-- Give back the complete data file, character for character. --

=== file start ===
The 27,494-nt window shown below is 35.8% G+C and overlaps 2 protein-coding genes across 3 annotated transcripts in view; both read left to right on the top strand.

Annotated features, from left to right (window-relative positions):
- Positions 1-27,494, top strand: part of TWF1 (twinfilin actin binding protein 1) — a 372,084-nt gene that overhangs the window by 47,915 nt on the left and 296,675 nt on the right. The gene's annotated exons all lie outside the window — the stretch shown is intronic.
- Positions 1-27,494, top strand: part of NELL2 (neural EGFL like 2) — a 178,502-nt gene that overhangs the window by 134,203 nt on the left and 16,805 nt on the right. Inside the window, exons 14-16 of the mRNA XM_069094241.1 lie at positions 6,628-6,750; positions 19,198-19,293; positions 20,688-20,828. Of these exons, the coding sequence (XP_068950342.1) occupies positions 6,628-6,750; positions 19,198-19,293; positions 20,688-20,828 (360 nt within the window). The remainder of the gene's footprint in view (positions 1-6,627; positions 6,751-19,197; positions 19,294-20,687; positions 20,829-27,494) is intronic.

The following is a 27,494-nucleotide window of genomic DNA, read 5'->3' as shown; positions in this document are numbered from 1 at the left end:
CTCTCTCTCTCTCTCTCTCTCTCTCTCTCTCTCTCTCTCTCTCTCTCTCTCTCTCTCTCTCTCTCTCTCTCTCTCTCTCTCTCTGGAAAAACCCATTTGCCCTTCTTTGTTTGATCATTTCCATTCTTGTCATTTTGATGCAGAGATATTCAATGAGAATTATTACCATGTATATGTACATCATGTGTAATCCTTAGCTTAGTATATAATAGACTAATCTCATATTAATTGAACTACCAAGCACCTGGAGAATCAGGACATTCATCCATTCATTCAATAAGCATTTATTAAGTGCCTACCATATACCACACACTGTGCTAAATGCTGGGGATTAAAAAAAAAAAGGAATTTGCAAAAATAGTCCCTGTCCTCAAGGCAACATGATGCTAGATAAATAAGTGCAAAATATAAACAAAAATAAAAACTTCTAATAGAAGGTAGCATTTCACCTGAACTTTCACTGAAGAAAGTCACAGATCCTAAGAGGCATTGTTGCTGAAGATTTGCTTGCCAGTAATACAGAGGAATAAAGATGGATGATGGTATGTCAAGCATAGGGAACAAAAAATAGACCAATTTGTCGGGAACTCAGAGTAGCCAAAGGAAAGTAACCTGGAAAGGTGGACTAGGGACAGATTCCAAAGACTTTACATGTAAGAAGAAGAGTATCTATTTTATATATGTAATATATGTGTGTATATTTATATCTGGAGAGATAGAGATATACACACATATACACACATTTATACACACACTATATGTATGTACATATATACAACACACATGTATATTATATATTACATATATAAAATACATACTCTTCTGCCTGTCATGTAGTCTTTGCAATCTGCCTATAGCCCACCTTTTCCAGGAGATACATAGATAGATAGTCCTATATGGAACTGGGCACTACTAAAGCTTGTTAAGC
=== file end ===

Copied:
The 27,494-nt window shown below is 35.8% G+C and overlaps 2 protein-coding genes across 3 annotated transcripts in view; both read left to right on the top strand.

Annotated features, from left to right (window-relative positions):
- Positions 1-27,494, top strand: part of TWF1 (twinfilin actin binding protein 1) — a 372,084-nt gene that overhangs the window by 47,915 nt on the left and 296,675 nt on the right. The gene's annotated exons all lie outside the window — the stretch shown is intronic.
- Positions 1-27,494, top strand: part of NELL2 (neural EGFL like 2) — a 178,502-nt gene that overhangs the window by 134,203 nt on the left and 16,805 nt on the right. Inside the window, exons 14-16 of the mRNA XM_069094241.1 lie at positions 6,628-6,750; positions 19,198-19,293; positions 20,688-20,828. Of these exons, the coding sequence (XP_068950342.1) occupies positions 6,628-6,750; positions 19,198-19,293; positions 20,688-20,828 (360 nt within the window). The remainder of the gene's footprint in view (positions 1-6,627; positions 6,751-19,197; positions 19,294-20,687; positions 20,829-27,494) is intronic.

The following is a 27,494-nucleotide window of genomic DNA, read 5'->3' as shown; positions in this document are numbered from 1 at the left end:
CTCTCTCTCTCTCTCTCTCTCTCTCTCTCTCTCTCTCTCTCTCTCTCTCTCTCTCTCTCTCTCTCTCTCTCTCTCTCTCTCTCTGGAAAAACCCATTTGCCCTTCTTTGTTTGATCATTTCCATTCTTGTCATTTTGATGCAGAGATATTCAATGAGAATTATTACCATGTATATGTACATCATGTGTAATCCTTAGCTTAGTATATAATAGACTAATCTCATATTAATTGAACTACCAAGCACCTGGAGAATCAGGACATTCATCCATTCATTCAATAAGCATTTATTAAGTGCCTACCATATACCACACACTGTGCTAAATGCTGGGGATTAAAAAAAAAAAGGAATTTGCAAAAATAGTCCCTGTCCTCAAGGCAACATGATGCTAGATAAATAAGTGCAAAATATAAACAAAAATAAAAACTTCTAATAGAAGGTAGCATTTCACCTGAACTTTCACTGAAGAAAGTCACAGATCCTAAGAGGCATTGTTGCTGAAGATTTGCTTGCCAGTAATACAGAGGAATAAAGATGGATGATGGTATGTCAAGCATAGGGAACAAAAAATAGACCAATTTGTCGGGAACTCAGAGTAGCCAAAGGAAAGTAACCTGGAAAGGTGGACTAGGGACAGATTCCAAAGACTTTACATGTAAGAAGAAGAGTATCTATTTTATATATGTAATATATGTGTGTATATTTATATCTGGAGAGATAGAGATATACACACATATACACACATTTATACACACACTATATGTATGTACATATATACAACACACATGTATATTATATATTACATATATAAAATACATACTCTTCTGCCTGTCATGTAGTCTTTGCAATCTGCCTATAGCCCACCTTTTCCAGGAGATACATAGATAGATAGTCCTATATGGAACTGGGCACTACTAAAGCTTGTTAAGC